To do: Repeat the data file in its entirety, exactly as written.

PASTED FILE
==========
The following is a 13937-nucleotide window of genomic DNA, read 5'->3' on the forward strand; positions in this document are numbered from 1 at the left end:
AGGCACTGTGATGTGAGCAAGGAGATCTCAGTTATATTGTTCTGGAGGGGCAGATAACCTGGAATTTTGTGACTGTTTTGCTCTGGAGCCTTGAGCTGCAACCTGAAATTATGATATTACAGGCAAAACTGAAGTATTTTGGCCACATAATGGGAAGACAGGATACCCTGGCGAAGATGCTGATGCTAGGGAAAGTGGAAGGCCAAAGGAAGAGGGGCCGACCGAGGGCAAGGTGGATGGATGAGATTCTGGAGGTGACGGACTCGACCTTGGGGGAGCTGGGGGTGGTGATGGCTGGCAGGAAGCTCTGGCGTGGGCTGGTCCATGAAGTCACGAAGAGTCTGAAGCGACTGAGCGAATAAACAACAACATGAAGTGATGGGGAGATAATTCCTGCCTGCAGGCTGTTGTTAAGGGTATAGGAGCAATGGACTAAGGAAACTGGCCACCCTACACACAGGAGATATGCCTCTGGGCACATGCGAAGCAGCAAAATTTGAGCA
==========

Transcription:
The following is a 13937-nucleotide window of genomic DNA, read 5'->3' on the forward strand; positions in this document are numbered from 1 at the left end:
AGGCACTGTGATGTGAGCAAGGAGATCTCAGTTATATTGTTCTGGAGGGGCAGATAACCTGGAATTTTGTGACTGTTTTGCTCTGGAGCCTTGAGCTGCAACCTGAAATTATGATATTACAGGCAAAACTGAAGTATTTTGGCCACATAATGGGAAGACAGGATACCCTGGCGAAGATGCTGATGCTAGGGAAAGTGGAAGGCCAAAGGAAGAGGGGCCGACCGAGGGCAAGGTGGATGGATGAGATTCTGGAGGTGACGGACTCGACCTTGGGGGAGCTGGGGGTGGTGATGGCTGGCAGGAAGCTCTGGCGTGGGCTGGTCCATGAAGTCACGAAGAGTCTGAAGCGACTGAGCGAATAAACAACAACATGAAGTGATGGGGAGATAATTCCTGCCTGCAGGCTGTTGTTAAGGGTATAGGAGCAATGGACTAAGGAAACTGGCCACCCTACACACAGGAGATATGCCTCTGGGCACATGCGAAGCAGCAAAATTTGAGCA